Spy back on the apps spying on you

Social media applications spy on you, and probably send home some data about you every second you use the app. But what about the applications that have another business model? Do you trust that your bus pass app, developed by your the municipality, or your smart vacuum cleaner is not sending your data back to the developers? Often, we have no idea, and until recently iOS-users had no good way of inspecting the traffic that was sent from their devices.

3 min read


By Didrik Sæther


December 13, 2020

The problem with owning an iOS-devices is that the information going between the device and a server has been difficult to inspect. Prior to me discovering Charles, I had no good ways of checking what and how often data was transmitted from an app. Previous rigs for inspecting the traffic included doing MiTM-attacks from my router, and still then it was hard to inspect HTTPS traffic. Just watch how tedious this guide from Fiddler is. Another option for inspecting the traffic was to jailbreak the device. From a security standpoint you should not jailbreak or root your device, as SANS and NorSIS states. While jailbreaking the phone exposes you to a new world of cool applications and tweaks, the security problems that follow are not worth it in my opinion. Most Norwegian banks and public services will not allow the use of their apps if they detect you are using a jailbroken device, so you will in most cases lose functionality by jailbreaking.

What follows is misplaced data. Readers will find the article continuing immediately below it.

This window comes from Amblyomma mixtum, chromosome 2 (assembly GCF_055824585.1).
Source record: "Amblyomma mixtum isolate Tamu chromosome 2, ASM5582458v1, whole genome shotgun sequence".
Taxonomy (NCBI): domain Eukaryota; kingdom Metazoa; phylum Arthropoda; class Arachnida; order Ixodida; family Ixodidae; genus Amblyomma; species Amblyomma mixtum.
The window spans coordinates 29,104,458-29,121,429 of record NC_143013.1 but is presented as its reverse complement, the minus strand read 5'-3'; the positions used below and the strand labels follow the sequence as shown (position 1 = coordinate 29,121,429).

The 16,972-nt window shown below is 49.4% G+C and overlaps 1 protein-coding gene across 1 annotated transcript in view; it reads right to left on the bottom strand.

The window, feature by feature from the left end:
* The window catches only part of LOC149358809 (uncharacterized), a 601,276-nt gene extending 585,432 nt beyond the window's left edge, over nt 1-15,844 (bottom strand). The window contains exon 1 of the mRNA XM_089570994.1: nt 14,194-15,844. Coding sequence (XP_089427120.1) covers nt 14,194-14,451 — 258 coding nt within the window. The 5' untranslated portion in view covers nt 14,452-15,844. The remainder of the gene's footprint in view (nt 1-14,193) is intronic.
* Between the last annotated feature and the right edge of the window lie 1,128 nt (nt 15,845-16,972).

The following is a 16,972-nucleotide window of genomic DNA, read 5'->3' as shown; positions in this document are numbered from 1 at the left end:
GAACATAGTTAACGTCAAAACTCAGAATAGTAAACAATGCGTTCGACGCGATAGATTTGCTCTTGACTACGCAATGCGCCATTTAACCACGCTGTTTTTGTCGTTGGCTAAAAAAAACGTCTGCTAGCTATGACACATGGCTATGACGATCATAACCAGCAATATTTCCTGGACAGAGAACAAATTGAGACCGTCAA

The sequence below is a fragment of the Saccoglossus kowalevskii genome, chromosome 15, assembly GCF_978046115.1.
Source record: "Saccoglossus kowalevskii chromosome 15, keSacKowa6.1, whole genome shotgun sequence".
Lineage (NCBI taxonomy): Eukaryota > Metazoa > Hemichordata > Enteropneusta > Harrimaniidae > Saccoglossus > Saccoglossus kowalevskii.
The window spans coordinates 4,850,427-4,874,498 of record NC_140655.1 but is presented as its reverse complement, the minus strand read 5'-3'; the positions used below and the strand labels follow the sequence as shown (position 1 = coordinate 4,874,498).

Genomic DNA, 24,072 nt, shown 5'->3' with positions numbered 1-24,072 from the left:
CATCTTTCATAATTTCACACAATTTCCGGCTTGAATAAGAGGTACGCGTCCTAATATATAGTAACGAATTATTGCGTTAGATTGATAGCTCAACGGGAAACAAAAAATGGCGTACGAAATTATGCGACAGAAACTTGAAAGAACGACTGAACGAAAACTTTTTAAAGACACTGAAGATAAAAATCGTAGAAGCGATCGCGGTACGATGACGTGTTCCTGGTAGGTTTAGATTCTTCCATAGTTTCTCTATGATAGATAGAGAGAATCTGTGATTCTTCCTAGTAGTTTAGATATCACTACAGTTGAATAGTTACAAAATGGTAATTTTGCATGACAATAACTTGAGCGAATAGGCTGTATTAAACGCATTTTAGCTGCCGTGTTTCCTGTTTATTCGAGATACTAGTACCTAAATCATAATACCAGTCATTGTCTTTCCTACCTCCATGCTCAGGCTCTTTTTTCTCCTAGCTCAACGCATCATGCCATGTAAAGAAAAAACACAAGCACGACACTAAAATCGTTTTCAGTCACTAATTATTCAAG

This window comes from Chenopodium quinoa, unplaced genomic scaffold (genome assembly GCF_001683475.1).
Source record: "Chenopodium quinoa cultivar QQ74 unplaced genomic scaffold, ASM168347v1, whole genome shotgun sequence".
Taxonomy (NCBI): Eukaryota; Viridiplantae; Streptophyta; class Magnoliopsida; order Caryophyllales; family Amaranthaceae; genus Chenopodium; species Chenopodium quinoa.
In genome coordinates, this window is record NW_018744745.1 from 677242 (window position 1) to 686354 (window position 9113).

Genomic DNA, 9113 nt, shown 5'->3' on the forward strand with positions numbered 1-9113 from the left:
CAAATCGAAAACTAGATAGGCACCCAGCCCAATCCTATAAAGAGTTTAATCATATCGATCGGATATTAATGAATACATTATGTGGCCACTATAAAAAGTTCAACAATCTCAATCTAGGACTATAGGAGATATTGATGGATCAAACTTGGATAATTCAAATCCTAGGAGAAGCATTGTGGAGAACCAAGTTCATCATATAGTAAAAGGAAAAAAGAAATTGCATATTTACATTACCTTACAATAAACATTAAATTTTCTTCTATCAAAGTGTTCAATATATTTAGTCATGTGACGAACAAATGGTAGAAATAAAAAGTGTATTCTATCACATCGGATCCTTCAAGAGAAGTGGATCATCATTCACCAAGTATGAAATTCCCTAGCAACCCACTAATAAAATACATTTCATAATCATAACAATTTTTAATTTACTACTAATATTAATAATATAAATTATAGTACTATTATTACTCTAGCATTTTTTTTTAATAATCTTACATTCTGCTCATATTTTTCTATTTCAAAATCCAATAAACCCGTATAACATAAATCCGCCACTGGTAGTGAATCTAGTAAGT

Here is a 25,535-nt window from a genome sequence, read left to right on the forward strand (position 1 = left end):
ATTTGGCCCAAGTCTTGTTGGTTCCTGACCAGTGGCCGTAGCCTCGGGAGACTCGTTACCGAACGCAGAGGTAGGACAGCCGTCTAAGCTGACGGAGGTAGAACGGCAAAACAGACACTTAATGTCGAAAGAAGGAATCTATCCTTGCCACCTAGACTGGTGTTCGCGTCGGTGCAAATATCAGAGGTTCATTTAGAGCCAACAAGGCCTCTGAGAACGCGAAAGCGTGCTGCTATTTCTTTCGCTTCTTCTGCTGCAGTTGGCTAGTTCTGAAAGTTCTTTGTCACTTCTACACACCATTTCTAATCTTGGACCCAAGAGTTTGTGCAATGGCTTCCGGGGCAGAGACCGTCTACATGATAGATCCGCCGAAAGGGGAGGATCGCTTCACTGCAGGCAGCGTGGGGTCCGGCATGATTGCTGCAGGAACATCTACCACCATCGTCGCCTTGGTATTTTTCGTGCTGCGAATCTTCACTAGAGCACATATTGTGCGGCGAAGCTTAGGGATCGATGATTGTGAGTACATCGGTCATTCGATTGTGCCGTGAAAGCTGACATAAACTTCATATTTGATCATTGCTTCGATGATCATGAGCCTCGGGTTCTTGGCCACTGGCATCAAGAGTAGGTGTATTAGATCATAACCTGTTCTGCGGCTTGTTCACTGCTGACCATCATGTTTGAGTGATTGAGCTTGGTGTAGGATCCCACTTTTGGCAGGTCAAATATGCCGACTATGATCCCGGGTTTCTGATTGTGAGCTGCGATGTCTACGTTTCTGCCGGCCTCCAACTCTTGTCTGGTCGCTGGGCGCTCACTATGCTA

There is a better way!

Charles should be a familiar name when we talk about packet analyzers and proxy tools for debugging. What you might not know is that Charles also has a client for iOS. Proxyman as well as some smaller apps like Stream and Thor HTTP Sniffer have also been allowed in on the AppStore.

How to get started spying on your applications.

  1. Force close the app you want to spy on.
  2. First time you open the Charles Proxy App, you will be prompted for permission to install VPN Configurations, press “allow”.
  3. The app will start the proxy and should show that it is active.
  4. Tap the gear icon in the top left. Then tap “SSL Proxying”.
  5. At the bottom of the screen you will find instruction for installing and trusting the Charles Proxy CA Certificate. Follow the instructions, install the Certificate and make sure that the Certificate Status shows “Trusted” when you come back in the Charles Proxy app.
  6. Now toggle the “Enabled” switch in the SSL Proxying screen to "On" and go back (close the settings menu) to the main screen of the app.
  7. Open the app you want to spy on, and let it load completely.
  8. Switch back to the Charles Proxy app and tap on the Current Session.
  9. You should see a lot of requests, pick the endpoint you want to inspect, and tap on it.
  10. Tap “Enable SSL Proxying”.
  11. Go back to the main screen of Charles and clear the Current Session by swiping to the left and tap “Clear”.
  12. Force close the app you are spying on and open it again. Let it fully load.
  13. Go back to Charles Proxy and tap on the new Current Session.
  14. Look for the endpoint from step 9, and tap it.
  15. You can now see the request and response body for all paths.

Some considerations when using this.

  • Many applications use multiple endpoints, and send your data all over the place, so finding the correct endpoint may be tricky.
  • You will find endpoints and access-tokens for many applications where developers thought that information was private because it is obfuscated/hidden. Use it with care, as some restrictions may apply. Some companies state that you need explicit consent for using their API’s even though they provide no security.

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